Managers and Monitoring

How often a subordinate should be monitored depends on his task-relevant maturity. Task-relevant maturity is the amount of experience and prior performance with a specific task.

Monitoring is a form of quality assurance. Quality assurance should be added at the lowest-added-value stage of process based upon task-relevant maturity.

For example, for senior engineers with high amounts of experience, code can simply be reviewed at the time a pull request is created. Training and review before a task is started is required for junior engineers with low amounts of experience.

Managers and Calendars

As an individual contributor, I am used to Getting Things Done. This means getting things out of the calendar, email, Slack, and meetings and onto my TODO list that I sequentially grind through in a focused manner.

High output management requires the opposite mindset. The calendar must be used as a production planning tool by:

  1. Filling holes between time-critical events with non-time-critical but necessary activities.
  2. Saying no to work beyond your capacity.

Managers and Meetings

Manufacturers turn out standard products. Managers must take a similar approach pinning down the types of interruptions they see and preparing standard responses. This is the role of meetings.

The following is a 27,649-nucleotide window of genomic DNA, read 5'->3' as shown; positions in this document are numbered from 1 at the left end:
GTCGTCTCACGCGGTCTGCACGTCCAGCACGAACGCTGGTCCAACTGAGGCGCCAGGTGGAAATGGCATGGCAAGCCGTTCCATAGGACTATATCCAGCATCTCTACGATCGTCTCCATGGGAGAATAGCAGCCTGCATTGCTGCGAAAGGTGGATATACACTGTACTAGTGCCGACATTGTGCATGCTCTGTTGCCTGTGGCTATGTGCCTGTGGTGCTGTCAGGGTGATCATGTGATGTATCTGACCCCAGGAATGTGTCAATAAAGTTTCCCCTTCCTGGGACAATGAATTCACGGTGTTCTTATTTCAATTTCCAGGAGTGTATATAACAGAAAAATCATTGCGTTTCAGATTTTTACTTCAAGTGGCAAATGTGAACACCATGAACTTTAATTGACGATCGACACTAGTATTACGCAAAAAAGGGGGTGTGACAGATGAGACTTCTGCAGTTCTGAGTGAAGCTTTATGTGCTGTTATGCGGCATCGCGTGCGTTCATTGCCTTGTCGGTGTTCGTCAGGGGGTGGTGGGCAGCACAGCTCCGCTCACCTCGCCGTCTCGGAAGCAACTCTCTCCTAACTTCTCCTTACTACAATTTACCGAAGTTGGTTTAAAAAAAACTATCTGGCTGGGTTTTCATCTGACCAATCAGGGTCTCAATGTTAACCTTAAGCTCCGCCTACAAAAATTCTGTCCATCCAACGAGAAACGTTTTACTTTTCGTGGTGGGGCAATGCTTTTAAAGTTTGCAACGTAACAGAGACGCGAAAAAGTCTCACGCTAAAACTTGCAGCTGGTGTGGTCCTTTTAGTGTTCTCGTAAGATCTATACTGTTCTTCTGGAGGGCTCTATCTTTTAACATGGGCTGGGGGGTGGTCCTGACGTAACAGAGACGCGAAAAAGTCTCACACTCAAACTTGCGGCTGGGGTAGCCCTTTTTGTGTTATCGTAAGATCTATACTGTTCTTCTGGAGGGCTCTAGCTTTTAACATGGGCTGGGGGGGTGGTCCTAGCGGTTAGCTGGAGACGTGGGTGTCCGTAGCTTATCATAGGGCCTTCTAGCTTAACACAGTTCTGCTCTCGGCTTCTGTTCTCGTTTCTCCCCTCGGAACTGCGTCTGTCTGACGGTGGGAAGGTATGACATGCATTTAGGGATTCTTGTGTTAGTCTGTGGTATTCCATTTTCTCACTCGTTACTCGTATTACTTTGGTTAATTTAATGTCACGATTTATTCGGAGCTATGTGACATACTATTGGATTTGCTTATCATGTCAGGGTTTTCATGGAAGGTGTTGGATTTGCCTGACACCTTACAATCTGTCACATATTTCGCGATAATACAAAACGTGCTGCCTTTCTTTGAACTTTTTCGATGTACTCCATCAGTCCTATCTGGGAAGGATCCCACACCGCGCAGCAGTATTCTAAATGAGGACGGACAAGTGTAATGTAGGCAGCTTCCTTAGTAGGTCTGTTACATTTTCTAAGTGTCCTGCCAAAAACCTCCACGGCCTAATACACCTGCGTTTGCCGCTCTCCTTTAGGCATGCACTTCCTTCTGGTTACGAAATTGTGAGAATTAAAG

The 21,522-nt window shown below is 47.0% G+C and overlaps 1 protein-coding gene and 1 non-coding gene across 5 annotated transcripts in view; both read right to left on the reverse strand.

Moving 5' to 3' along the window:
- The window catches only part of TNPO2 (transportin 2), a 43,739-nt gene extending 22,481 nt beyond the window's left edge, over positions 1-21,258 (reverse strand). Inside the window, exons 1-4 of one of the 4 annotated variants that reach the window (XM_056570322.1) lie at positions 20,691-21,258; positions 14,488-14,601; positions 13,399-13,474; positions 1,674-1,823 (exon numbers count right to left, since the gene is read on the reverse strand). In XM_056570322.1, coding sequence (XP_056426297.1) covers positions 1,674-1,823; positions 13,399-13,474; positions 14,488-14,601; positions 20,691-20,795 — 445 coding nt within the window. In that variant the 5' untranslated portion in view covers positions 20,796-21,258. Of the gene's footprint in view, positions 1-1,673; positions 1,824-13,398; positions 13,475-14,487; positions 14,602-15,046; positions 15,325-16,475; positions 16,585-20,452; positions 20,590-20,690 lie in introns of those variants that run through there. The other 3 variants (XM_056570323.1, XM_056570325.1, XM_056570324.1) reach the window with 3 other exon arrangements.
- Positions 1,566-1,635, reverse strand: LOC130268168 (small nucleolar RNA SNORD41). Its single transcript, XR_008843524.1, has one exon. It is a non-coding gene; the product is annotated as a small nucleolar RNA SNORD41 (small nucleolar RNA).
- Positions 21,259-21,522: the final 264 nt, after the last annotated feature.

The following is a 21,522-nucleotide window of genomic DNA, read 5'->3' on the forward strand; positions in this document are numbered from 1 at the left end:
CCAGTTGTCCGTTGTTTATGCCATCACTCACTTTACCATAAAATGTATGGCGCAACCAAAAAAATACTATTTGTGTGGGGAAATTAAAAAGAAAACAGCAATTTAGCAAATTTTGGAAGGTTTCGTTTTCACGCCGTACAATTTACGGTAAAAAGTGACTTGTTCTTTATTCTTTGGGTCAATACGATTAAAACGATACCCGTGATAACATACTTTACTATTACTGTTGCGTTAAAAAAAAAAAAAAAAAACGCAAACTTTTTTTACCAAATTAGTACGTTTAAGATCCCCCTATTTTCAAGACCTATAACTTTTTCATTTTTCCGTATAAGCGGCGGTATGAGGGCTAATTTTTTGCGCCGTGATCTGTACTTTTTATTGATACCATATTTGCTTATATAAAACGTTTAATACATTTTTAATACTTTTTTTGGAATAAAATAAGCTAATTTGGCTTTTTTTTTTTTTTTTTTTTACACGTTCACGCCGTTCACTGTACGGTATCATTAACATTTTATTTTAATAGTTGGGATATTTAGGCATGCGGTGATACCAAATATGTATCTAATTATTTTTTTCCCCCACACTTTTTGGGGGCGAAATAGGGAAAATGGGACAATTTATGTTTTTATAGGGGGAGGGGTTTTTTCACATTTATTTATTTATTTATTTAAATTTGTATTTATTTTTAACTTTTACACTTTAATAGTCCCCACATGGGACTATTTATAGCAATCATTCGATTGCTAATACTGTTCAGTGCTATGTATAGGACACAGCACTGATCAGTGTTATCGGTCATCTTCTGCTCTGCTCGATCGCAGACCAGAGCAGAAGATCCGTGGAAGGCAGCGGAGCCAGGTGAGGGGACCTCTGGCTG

Sets of similar chores should be batched together. These should be accumulated and handled at once in staff and one-on-one meetings. An event that was irregular must be standardized and turned into something regular.

There are two general types of meetings:

  1. Process-oriented meetings take place on a regular schedule and are for knowledge exchange.
  2. Mission-oriented meetings are one off events designed to solve a specific problem.

Managers and Decisions

The output of meetings are decisions. High output decisions need to settle six important questions:

  1. What decision needs to be made?
  2. When does it have to be made?
  3. Who will decide?
  4. Who will need to be consulted prior to making the decision?
  5. Who will ratify or veto the decision?
  6. Who will need to be informed of the decision?

Managers and Objectives

Difference analysis is determining what the environment demands of you today and what the environment will demand of you in the future. How you react to this gap is the key outcome of a planning process.